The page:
A $15 minimum wage for fast food workers would raise the price of a Big Mac by 17 cents

The conservative warning that minimum wages are guaranteed to destroy consumer purchasing power by forcing businesses to raise prices doesn’t hold up under academic scrutiny, according to a new study from Purdue’sSchool of Hospitality and Tourism Management.

Per the study, raising the minimum wage for fast-food workers to $15 would cause a small but incredibly modest uptick in prices — an increase that would be more than offset by the increase in disposable income that workers would have.

From The Washington Post‘s write-up of the study:

[Researcher Richard] Ghiselli used data from both the National Restaurant Association and Deloitte & Touche to estimate how much fast food companies would need to boost sales given varying changes in the minimum wage. Assuming the industry maintained its current profit margin of 6.3 percent — which, to be fair, is fairly slim — hiking the pay floor at fast food restaurants to $15 an hour would mean just a 4.3 percent increase in prices.

If that increase were applied universally across McDonald’s menu, the price of a Big Mac would go up by a whopping…17 cents.

The effects of a $15 minimum wage would, of course, vary by location, as wages are typically higher in major metropolitan areas than they are in smaller towns. The paper estimated the average price increase based on the current median wage in the fast food sector ($10.64 per hour), but obviously a store currently paying its workers an average of $9 per hour would raise prices more than a store that pays $12 per hour to respond to a $15 minimum wage.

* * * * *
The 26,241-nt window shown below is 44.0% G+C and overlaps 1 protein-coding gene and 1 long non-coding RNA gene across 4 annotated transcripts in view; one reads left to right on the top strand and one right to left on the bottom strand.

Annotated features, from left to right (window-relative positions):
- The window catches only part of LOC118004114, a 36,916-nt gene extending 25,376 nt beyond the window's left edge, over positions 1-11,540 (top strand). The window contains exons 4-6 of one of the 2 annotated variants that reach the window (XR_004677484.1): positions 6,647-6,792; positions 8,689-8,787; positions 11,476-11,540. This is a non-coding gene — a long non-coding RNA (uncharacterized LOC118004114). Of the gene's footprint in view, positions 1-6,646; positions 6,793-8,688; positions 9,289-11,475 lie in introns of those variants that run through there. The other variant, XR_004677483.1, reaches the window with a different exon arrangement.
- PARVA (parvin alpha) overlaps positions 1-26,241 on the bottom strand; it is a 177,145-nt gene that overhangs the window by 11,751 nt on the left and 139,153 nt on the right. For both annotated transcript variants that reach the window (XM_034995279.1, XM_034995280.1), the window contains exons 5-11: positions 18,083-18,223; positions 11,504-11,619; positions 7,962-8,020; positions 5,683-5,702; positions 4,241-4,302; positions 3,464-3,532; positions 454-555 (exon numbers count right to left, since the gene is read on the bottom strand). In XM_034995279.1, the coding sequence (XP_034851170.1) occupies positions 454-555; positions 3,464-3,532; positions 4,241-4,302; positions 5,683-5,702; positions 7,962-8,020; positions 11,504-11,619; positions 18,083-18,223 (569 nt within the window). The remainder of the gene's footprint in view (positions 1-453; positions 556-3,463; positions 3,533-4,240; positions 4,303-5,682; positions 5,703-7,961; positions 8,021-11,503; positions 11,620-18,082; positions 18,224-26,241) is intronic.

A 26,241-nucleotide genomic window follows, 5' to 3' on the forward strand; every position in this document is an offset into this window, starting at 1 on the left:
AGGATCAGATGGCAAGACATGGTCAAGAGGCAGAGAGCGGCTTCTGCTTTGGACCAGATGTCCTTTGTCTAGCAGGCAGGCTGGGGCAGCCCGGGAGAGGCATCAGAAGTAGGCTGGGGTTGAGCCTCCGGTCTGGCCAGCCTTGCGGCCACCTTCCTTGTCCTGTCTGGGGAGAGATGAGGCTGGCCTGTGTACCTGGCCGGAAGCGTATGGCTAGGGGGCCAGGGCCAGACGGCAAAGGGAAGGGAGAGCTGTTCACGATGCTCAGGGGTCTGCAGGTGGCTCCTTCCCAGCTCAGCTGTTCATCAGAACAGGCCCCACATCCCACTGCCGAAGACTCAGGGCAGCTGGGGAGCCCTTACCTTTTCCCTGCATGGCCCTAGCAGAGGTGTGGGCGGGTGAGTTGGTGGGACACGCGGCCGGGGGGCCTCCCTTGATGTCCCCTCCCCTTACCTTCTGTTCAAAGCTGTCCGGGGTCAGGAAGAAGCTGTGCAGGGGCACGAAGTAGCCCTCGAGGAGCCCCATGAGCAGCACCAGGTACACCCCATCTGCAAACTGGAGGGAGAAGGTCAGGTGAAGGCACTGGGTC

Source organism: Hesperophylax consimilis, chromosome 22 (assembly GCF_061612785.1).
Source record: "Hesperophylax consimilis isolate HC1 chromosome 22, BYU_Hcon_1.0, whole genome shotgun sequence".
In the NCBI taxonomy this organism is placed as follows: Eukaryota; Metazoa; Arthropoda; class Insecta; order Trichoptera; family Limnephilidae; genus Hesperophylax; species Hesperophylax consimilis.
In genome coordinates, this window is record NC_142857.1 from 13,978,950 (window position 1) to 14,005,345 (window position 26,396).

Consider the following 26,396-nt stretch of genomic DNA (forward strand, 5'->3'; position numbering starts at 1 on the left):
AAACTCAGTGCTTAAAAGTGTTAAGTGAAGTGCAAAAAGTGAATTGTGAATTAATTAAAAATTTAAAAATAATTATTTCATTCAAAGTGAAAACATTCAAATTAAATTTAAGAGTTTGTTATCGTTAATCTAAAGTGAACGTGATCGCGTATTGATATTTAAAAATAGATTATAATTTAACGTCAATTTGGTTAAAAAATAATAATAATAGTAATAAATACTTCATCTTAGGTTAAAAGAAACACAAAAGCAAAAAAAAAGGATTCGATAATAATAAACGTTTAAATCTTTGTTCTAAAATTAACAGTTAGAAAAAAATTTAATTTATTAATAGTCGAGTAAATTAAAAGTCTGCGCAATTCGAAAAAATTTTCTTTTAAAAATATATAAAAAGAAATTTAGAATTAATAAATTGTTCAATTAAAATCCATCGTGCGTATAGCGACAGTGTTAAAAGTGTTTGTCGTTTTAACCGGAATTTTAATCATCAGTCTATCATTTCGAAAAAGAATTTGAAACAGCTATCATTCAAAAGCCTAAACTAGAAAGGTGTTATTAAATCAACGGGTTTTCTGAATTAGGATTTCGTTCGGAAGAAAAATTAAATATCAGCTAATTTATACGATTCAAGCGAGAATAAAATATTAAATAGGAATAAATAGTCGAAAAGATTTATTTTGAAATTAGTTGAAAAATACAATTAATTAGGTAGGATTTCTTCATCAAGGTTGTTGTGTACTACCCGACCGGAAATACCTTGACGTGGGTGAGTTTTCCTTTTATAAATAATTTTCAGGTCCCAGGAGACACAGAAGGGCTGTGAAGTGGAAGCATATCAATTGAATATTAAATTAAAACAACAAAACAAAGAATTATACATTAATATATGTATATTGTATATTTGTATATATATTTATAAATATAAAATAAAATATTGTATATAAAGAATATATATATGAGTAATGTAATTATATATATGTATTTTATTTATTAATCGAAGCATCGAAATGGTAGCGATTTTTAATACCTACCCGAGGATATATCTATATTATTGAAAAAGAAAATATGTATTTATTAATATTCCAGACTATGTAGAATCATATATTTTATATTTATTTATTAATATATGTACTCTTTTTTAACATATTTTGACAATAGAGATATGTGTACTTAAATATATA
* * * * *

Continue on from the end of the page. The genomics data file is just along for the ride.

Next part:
Burger and fries via Shutterstock

Burger and fries via Shutterstock

Either way, the data suggest that businesses would be able to handle a significant minimum wage increase without being forced to raise prices to uncompetitive levels. What’s more, the claim that employers would respond to a higher minimum wage not with price increases, but with employment cuts, is tenuous at best. Businesses require a certain number of employees to operate, making it more difficult to adjust employment than it is to adjust prices in response to changes in wage laws.

As I’ve written before, the case for raising the minimum wage for fast food workers instead of everyone is political and economic at the expense of moral. If McDonald’s workers are entitled to a living wage, why aren’t workers at Gap? That said, the fast food sector employes roughly half of our country’s minimum wage workers, suggesting that the biggest area of opportunity for wage growth — short of congressional action that will never happen — is in the fast food sector on the state and local level.

And the economic arguments against doing so are becoming less compelling by the day.

Jon Green graduated from Kenyon College with a B.A. in Political Science and high honors in Political Cognition. He worked as a field organizer for Congressman Tom Perriello in 2010 and a Regional Field Director for President Obama's re-election campaign in 2012. Jon writes on a number of topics, but pays especially close attention to elections, religion and political cognition. Follow him on Twitter at @_Jon_Green, and on Google+. .

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